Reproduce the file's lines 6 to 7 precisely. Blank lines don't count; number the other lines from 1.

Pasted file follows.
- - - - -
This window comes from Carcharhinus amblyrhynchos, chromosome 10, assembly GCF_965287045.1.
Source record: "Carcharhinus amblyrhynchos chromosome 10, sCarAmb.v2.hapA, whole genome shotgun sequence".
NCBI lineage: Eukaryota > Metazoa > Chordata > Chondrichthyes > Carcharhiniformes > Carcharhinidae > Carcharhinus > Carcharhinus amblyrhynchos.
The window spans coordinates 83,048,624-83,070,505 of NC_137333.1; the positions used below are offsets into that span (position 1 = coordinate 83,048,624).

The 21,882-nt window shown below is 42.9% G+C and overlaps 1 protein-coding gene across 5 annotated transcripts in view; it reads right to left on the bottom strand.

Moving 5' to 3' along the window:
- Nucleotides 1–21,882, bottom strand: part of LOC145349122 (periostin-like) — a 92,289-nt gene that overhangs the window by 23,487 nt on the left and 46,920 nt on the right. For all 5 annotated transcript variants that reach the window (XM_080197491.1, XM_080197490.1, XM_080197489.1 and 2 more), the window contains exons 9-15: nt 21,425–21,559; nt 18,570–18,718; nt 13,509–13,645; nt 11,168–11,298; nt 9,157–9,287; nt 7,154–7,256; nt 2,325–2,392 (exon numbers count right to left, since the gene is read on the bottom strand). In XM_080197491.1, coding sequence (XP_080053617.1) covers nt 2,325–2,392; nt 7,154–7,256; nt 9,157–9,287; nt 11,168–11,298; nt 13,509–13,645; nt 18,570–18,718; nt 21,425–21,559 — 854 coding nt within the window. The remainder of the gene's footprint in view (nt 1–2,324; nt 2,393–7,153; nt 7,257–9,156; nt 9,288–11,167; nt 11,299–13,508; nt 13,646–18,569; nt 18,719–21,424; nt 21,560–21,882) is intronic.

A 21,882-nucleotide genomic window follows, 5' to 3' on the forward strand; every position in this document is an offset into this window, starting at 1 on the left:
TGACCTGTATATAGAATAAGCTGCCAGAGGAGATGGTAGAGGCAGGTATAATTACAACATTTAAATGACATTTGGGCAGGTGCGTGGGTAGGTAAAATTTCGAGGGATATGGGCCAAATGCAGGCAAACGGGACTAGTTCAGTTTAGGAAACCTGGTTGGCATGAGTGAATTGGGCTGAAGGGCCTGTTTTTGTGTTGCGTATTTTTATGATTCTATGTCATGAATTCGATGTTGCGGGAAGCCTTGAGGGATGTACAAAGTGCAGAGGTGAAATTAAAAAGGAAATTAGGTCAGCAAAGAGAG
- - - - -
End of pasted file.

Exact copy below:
Moving 5' to 3' along the window:
- Nucleotides 1–21,882, bottom strand: part of LOC145349122 (periostin-like) — a 92,289-nt gene that overhangs the window by 23,487 nt on the left and 46,920 nt on the right. For all 5 annotated transcript variants that reach the window (XM_080197491.1, XM_080197490.1, XM_080197489.1 and 2 more), the window contains exons 9-15: nt 21,425–21,559; nt 18,570–18,718; nt 13,509–13,645; nt 11,168–11,298; nt 9,157–9,287; nt 7,154–7,256; nt 2,325–2,392 (exon numbers count right to left, since the gene is read on the bottom strand). In XM_080197491.1, coding sequence (XP_080053617.1) covers nt 2,325–2,392; nt 7,154–7,256; nt 9,157–9,287; nt 11,168–11,298; nt 13,509–13,645; nt 18,570–18,718; nt 21,425–21,559 — 854 coding nt within the window. The remainder of the gene's footprint in view (nt 1–2,324; nt 2,393–7,153; nt 7,257–9,156; nt 9,288–11,167; nt 11,299–13,508; nt 13,646–18,569; nt 18,719–21,424; nt 21,560–21,882) is intronic.